Dear Iain,

Since we wrote our letter to Dr Rasmussen about the ONS COVID-19 Infection Survey ad hoc teacher analysis, we have done further work on the issues she raised.

We recognise the challenge in clearly communicating technical information to users, particularly in a context where you are striving to turn around important analysis very quickly. However, it is important to clearly explain findings such as ‘no evidence of a difference’ to avoid misinterpretation by others.

We consider that after concerns were raised about the initial publication of the ad hoc teacher analysis, ONS should have elaborated on the strengths and limitations of the analysis, what conclusions can be drawn and what these conclusions mean – for example, in relation to the impact of the rate of prevalence on the findings and the ability of the survey to determine differences between groups.

Given the broad range of users and occupations with an interest in data from the Infection Survey, we think it is fair that you are now prioritising a more comprehensive analysis of occupational risk. We have outlined below our advice regarding the development and communication of this and similar analysis in future:

  • As discussed with the CIS analysis team, we encourage ONS to be open about its plans for upcoming ad hoc analysis topics. Sharing these plans as quickly and as widely as possible would provide ONS with an opportunity to engage and collaborate with expert users to improve the final analysis.
  • We reiterate our previous view that ONS should be clear with users about the ability of the survey to detect differences between groups, particularly for analyses with small numbers of positive cases. ONS must clearly communicate its findings, including appropriate commentary and caveats.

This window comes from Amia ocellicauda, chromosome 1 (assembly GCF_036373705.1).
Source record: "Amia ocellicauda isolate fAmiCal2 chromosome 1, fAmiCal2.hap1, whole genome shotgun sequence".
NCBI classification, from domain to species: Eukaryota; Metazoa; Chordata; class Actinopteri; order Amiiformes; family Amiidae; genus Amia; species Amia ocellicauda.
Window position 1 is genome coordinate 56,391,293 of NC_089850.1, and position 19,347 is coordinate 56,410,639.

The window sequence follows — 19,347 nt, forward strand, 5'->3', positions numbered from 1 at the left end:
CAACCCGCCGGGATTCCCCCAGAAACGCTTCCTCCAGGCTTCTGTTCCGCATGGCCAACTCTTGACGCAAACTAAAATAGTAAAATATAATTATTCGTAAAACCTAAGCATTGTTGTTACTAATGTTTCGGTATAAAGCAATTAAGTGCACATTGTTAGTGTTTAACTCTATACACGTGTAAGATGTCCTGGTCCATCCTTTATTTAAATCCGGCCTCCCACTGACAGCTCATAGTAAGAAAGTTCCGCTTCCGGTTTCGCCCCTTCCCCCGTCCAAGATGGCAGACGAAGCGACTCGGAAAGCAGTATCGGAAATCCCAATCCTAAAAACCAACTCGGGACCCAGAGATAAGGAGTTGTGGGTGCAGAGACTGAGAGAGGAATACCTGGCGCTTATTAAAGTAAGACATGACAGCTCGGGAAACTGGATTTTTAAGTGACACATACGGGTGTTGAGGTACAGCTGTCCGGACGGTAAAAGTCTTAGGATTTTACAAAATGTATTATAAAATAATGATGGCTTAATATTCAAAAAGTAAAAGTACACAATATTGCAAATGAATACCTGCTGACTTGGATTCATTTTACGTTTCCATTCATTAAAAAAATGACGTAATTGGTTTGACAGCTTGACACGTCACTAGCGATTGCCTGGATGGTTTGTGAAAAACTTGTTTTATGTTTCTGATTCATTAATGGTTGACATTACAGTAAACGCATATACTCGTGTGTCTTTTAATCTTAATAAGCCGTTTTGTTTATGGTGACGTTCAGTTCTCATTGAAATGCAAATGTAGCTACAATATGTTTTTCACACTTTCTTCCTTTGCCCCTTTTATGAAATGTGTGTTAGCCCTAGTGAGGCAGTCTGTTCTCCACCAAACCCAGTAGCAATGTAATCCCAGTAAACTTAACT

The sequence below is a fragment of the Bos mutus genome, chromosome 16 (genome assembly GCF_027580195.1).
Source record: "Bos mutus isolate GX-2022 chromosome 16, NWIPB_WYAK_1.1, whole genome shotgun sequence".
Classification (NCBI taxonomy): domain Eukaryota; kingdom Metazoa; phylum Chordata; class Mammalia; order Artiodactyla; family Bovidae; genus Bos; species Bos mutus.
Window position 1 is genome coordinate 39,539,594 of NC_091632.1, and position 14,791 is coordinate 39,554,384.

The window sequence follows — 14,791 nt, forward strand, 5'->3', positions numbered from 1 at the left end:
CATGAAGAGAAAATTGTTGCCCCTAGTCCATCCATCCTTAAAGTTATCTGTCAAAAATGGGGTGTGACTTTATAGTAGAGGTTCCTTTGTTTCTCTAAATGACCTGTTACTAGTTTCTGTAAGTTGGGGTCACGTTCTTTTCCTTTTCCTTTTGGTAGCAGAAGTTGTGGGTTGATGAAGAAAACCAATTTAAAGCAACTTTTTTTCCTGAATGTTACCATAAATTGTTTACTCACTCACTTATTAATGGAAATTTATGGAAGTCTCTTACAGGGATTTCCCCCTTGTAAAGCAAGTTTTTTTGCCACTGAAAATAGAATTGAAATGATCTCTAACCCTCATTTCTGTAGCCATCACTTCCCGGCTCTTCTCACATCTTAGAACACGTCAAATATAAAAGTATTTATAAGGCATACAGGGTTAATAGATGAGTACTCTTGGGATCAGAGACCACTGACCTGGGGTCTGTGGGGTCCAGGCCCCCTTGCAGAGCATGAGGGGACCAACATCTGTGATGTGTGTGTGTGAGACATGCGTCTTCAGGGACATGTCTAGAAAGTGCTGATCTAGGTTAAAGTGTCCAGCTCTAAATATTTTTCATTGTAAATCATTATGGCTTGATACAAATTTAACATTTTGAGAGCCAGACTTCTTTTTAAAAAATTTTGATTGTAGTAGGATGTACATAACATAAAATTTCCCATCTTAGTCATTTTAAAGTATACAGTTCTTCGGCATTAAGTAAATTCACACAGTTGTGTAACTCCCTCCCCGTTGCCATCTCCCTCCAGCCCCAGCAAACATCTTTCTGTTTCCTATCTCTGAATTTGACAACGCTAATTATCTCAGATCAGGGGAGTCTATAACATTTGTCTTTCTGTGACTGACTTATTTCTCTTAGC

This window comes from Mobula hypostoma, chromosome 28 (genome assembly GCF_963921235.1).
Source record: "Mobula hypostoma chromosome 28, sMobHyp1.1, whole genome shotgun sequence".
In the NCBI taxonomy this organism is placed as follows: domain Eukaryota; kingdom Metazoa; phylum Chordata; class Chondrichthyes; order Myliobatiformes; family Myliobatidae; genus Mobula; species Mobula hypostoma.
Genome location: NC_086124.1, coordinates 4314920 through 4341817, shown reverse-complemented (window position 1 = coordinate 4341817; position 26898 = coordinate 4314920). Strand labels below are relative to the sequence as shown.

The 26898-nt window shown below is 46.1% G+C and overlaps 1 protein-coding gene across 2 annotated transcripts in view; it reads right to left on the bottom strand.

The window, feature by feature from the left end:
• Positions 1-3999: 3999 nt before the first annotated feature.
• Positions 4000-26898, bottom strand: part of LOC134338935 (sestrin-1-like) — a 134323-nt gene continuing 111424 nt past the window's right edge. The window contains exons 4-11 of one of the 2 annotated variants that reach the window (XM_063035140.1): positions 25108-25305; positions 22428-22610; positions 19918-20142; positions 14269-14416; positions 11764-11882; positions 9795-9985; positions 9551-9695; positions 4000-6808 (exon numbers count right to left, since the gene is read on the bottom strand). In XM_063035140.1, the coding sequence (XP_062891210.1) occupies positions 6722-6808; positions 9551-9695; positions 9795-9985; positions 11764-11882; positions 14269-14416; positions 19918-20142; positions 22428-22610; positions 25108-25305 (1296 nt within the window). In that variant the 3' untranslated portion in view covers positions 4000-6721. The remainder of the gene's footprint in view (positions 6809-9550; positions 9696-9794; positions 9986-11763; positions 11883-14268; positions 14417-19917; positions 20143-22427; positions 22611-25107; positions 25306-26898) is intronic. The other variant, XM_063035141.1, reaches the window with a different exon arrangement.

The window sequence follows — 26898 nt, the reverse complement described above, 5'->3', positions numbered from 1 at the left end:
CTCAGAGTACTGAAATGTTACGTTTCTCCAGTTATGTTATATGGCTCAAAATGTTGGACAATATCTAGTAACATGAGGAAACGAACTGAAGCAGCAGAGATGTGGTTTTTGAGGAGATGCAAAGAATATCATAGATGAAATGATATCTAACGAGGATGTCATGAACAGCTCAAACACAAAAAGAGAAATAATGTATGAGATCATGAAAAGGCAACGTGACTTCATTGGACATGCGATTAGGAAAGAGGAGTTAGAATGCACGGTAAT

• ONS should explain its decisions on methods choices to users. For example, in relation to the new occupational risk analysis, what are the criteria for an occupation being classed as high risk? And what is the reason for a two-stage approach to the analysis rather than analysing the risk of infection and death for all occupations?
  • ONS should offer as much insight as possible into how interventions that were introduced for some workers at different stages of the pandemic impact the findings. It should also ensure that findings from this analysis are presented in the context of previous findings about differences in infection rates between occupations.

I would like to thank you and your team for your ongoing engagement with us as we carry out our review of the survey. We are happy to provide further support and advice as you continue to develop these statistics.

Yours sincerely

Ed Humpherson

Director General for Regulation